Three of Shaw Brothers' finest martial arts directors, who, between them, had made more than a hundred classics, united for this unique anthology film. Yueh Feng writes and directs a clever love-and-kung-fu triangle, Cheng Kang both writes and directs kung-fu courtesans battling brigands, and the "godfather of the kung-fu film," Chang Cheh, creates a cliff-hanging, swashbuckling mini-movie with maxi-action. It's three times the substance, style, skill, and stars in what truly stands as a motion picture event.
Shih Szu, Yueh Hua, Lily Ho, Lo Lieh, David Chiang, Ti Lung
Three of the most famous Miss Hong Kong contestants, Maggie Cheung, Chingmy Yau and Elizabeth Lee star in this wacky Wong Jing-directed comedy about love and amusement in 1980s Hong Kong. Wong Jing himself plays Xin, a hapless loser in love. Xin calls in to radio DJ Tsang (Eric Tsang) the "Love Pain Killer", for desperate help. Tsang, a self-proclaimed love expert takes it upon himself to make sure Xin meets girls, and leads him on a series of loopy excursions into the wild and dangerous world of modern love.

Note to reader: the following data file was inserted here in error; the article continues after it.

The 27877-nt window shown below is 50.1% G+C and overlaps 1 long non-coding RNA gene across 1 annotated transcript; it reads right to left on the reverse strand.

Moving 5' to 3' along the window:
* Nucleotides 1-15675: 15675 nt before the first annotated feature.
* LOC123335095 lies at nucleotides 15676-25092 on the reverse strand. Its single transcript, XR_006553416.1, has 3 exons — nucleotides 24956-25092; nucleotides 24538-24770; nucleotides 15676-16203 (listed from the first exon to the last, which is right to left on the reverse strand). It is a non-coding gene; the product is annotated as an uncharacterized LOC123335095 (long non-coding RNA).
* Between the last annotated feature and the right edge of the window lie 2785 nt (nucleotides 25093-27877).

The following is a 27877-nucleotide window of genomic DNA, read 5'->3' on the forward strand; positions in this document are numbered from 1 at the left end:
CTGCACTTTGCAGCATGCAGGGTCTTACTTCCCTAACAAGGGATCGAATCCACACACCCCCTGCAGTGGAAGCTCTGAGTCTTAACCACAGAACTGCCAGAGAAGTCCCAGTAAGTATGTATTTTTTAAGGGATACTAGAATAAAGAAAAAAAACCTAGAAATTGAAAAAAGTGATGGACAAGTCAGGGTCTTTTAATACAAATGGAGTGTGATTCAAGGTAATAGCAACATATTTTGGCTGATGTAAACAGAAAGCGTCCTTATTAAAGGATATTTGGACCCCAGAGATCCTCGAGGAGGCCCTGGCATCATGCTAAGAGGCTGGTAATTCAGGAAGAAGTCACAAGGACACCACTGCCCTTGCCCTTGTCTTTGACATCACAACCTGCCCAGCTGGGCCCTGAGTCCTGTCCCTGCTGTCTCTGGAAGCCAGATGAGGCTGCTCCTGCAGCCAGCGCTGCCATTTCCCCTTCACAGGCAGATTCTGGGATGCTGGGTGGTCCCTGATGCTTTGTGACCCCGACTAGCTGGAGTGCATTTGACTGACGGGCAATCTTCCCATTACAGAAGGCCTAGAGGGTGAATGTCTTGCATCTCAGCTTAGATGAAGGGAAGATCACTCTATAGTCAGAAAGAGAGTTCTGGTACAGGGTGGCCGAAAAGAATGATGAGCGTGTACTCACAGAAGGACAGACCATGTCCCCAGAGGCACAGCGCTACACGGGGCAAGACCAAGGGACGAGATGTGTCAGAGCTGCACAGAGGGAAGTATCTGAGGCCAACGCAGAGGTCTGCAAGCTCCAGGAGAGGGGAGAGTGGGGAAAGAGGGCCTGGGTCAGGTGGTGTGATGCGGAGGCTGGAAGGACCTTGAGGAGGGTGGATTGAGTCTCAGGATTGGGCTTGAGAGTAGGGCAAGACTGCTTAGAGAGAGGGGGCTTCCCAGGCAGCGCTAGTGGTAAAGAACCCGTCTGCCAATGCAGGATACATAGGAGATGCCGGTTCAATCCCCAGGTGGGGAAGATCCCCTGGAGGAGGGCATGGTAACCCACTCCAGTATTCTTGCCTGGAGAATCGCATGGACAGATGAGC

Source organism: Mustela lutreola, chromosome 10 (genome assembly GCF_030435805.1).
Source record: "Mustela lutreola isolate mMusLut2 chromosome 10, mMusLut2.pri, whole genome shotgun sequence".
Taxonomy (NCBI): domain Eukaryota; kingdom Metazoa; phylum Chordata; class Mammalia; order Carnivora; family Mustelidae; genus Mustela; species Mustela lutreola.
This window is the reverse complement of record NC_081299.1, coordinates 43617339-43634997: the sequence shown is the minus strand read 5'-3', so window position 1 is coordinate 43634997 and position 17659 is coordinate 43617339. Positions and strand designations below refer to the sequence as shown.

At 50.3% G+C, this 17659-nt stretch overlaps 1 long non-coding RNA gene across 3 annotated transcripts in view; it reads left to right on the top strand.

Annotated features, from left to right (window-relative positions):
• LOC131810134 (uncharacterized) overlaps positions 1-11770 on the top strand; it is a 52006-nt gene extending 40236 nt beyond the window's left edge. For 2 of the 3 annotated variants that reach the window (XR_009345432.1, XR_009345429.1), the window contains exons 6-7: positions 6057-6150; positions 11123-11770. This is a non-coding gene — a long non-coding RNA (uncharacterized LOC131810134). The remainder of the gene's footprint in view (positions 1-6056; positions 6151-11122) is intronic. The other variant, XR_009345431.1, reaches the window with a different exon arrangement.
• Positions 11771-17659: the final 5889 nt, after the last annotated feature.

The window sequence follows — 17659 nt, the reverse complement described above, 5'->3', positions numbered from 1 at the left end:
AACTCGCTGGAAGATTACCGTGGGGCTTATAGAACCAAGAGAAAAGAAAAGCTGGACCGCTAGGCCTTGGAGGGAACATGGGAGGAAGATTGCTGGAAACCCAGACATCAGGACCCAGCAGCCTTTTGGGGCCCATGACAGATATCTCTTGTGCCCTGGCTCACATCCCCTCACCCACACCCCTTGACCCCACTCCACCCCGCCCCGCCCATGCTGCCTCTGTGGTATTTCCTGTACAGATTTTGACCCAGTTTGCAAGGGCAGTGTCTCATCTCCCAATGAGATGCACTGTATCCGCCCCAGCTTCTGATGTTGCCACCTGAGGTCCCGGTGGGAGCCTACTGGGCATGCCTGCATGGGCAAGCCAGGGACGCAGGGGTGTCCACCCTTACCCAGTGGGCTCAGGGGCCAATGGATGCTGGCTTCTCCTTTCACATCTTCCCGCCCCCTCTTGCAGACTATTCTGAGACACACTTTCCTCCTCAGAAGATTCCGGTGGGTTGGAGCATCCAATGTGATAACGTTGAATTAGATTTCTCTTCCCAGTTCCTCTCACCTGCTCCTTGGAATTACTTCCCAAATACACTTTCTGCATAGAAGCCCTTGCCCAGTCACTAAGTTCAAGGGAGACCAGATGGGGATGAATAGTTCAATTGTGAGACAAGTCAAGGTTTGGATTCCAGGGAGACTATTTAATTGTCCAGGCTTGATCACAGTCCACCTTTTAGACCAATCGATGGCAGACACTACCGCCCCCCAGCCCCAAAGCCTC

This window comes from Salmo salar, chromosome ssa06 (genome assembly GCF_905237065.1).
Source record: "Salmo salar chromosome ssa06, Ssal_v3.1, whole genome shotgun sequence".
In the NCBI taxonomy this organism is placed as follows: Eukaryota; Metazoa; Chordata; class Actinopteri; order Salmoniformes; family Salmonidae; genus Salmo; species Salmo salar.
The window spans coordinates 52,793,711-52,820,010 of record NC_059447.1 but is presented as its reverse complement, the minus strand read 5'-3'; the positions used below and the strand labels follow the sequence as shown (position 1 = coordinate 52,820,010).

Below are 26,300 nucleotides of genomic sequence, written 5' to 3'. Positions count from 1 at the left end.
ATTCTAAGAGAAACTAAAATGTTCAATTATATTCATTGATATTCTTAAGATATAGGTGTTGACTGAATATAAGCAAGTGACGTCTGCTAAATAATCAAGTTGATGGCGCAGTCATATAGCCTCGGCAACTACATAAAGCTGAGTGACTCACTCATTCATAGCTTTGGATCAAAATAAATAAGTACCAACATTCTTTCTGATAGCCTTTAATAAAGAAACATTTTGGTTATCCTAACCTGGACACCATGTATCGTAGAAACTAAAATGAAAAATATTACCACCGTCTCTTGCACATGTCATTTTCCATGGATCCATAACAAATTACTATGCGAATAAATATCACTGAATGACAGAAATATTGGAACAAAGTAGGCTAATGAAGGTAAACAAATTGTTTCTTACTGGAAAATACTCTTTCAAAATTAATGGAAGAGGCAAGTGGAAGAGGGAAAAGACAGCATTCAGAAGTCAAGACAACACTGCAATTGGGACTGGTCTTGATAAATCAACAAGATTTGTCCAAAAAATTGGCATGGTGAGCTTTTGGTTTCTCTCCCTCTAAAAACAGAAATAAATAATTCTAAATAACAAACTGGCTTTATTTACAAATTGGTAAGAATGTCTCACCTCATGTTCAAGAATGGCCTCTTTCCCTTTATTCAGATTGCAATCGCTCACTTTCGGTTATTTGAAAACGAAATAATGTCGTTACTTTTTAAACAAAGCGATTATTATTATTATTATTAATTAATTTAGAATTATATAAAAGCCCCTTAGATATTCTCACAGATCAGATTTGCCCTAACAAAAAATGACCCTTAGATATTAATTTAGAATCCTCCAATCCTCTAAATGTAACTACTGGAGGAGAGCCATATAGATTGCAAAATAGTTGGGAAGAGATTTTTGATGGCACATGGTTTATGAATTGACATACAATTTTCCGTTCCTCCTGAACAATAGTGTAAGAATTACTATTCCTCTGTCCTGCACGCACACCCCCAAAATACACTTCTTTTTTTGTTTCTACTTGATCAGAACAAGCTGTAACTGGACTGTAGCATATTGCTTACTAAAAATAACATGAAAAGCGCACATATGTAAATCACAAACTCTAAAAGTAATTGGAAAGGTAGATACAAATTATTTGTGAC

It's rare in any film industry that Part III of a classic has the same "umph!" as it's predecessors, but when you get legendary director Chang Cheh to return for a third time to helm much of the original terrific cast that includes Alexander Fu Sheng, Ti Lung and several of the "Five Venoms," it's just a masterpiece waiting to happen...again. And it does. Based on a classic kung-fu novel, The Brave Archer 3 delivers at all levels; mystery, magic, plot twists and of course brilliant martial arts action that has always been one of Shaw Brothers' calling cards of success. Chang's heroes live for death while wrapping themselves in their own universe, and at the right time, will altruistically explode. That's what makes this film a blast.